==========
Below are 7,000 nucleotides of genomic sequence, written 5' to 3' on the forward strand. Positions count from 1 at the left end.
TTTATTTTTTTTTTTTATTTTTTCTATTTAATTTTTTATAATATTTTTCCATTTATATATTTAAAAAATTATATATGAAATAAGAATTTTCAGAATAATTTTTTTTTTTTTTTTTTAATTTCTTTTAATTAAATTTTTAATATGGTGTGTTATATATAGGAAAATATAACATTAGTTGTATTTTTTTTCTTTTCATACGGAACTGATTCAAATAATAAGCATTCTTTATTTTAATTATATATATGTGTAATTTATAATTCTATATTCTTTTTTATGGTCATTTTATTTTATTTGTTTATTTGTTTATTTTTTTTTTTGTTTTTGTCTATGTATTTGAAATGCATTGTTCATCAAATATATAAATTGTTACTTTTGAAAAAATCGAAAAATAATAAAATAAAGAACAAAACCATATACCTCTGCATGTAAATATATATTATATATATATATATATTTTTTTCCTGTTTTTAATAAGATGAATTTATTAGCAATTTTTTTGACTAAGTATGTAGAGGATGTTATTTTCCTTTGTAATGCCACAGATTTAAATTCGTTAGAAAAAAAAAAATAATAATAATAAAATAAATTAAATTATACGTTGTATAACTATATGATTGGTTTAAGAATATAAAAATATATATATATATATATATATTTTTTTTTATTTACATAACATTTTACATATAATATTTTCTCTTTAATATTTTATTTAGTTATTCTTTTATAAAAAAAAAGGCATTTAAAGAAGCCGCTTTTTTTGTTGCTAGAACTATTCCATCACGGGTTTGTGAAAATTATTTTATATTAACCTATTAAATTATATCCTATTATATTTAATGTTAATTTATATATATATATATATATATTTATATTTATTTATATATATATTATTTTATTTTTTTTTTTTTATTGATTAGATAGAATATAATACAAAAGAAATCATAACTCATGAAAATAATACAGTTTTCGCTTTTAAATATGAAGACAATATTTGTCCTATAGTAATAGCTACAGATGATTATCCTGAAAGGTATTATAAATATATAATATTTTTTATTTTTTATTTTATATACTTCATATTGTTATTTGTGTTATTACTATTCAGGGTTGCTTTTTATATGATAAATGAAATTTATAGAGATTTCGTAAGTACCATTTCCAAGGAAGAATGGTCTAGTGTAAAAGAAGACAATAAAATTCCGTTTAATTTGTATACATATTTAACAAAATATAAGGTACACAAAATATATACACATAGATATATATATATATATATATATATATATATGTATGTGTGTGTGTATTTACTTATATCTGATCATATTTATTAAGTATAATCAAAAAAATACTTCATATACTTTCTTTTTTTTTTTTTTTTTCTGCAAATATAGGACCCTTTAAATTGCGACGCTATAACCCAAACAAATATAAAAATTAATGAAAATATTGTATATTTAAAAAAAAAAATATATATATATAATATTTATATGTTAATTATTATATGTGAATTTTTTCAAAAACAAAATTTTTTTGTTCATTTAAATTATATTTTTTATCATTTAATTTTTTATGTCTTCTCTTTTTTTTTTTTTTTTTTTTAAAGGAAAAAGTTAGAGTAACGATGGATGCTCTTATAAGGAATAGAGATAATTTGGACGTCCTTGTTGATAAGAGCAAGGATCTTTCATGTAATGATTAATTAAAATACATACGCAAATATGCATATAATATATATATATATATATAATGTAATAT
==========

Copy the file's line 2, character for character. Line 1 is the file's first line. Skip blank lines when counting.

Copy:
TTTATTTTTTTTTTTTATTTTTTCTATTTAATTTTTTATAATATTTTTCCATTTATATATTTAAAAAATTATATATGAAATAAGAATTTTCAGAATAATTTTTTTTTTTTTTTTTTAATTTCTTTTAATTAAATTTTTAATATGGTGTGTTATATATAGGAAAATATAACATTAGTTGTATTTTTTTTCTTTTCATACGGAACTGATTCAAATAATAAGCATTCTTTATTTTAATTATATATATGTGTAATTTATAATTCTATATTCTTTTTTATGGTCATTTTATTTTATTTGTTTATTTGTTTATTTTTTTTTTTGTTTTTGTCTATGTATTTGAAATGCATTGTTCATCAAATATATAAATTGTTACTTTTGAAAAAATCGAAAAATAATAAAATAAAGAACAAAACCATATACCTCTGCATGTAAATATATATTATATATATATATATATTTTTTTCCTGTTTTTAATAAGATGAATTTATTAGCAATTTTTTTGACTAAGTATGTAGAGGATGTTATTTTCCTTTGTAATGCCACAGATTTAAATTCGTTAGAAAAAAAAAAATAATAATAATAAAATAAATTAAATTATACGTTGTATAACTATATGATTGGTTTAAGAATATAAAAATATATATATATATATATATATTTTTTTTTATTTACATAACATTTTACATATAATATTTTCTCTTTAATATTTTATTTAGTTATTCTTTTATAAAAAAAAAGGCATTTAAAGAAGCCGCTTTTTTTGTTGCTAGAACTATTCCATCACGGGTTTGTGAAAATTATTTTATATTAACCTATTAAATTATATCCTATTATATTTAATGTTAATTTATATATATATATATATATATTTATATTTATTTATATATATATTATTTTATTTTTTTTTTTTTATTGATTAGATAGAATATAATACAAAAGAAATCATAACTCATGAAAATAATACAGTTTTCGCTTTTAAATATGAAGACAATATTTGTCCTATAGTAATAGCTACAGATGATTATCCTGAAAGGTATTATAAATATATAATATTTTTTATTTTTTATTTTATATACTTCATATTGTTATTTGTGTTATTACTATTCAGGGTTGCTTTTTATATGATAAATGAAATTTATAGAGATTTCGTAAGTACCATTTCCAAGGAAGAATGGTCTAGTGTAAAAGAAGACAATAAAATTCCGTTTAATTTGTATACATATTTAACAAAATATAAGGTACACAAAATATATACACATAGATATATATATATATATATATATATATATATGTATGTGTGTGTGTATTTACTTATATCTGATCATATTTATTAAGTATAATCAAAAAAATACTTCATATACTTTCTTTTTTTTTTTTTTTTTCTGCAAATATAGGACCCTTTAAATTGCGACGCTATAACCCAAACAAATATAAAAATTAATGAAAATATTGTATATTTAAAAAAAAAAATATATATATATAATATTTATATGTTAATTATTATATGTGAATTTTTTCAAAAACAAAATTTTTTTGTTCATTTAAATTATATTTTTTATCATTTAATTTTTTATGTCTTCTCTTTTTTTTTTTTTTTTTTTTAAAGGAAAAAGTTAGAGTAACGATGGATGCTCTTATAAGGAATAGAGATAATTTGGACGTCCTTGTTGATAAGAGCAAGGATCTTTCATGTAATGATTAATTAAAATACATACGCAAATATGCATATAATATATATATATATATATAATGTAATAT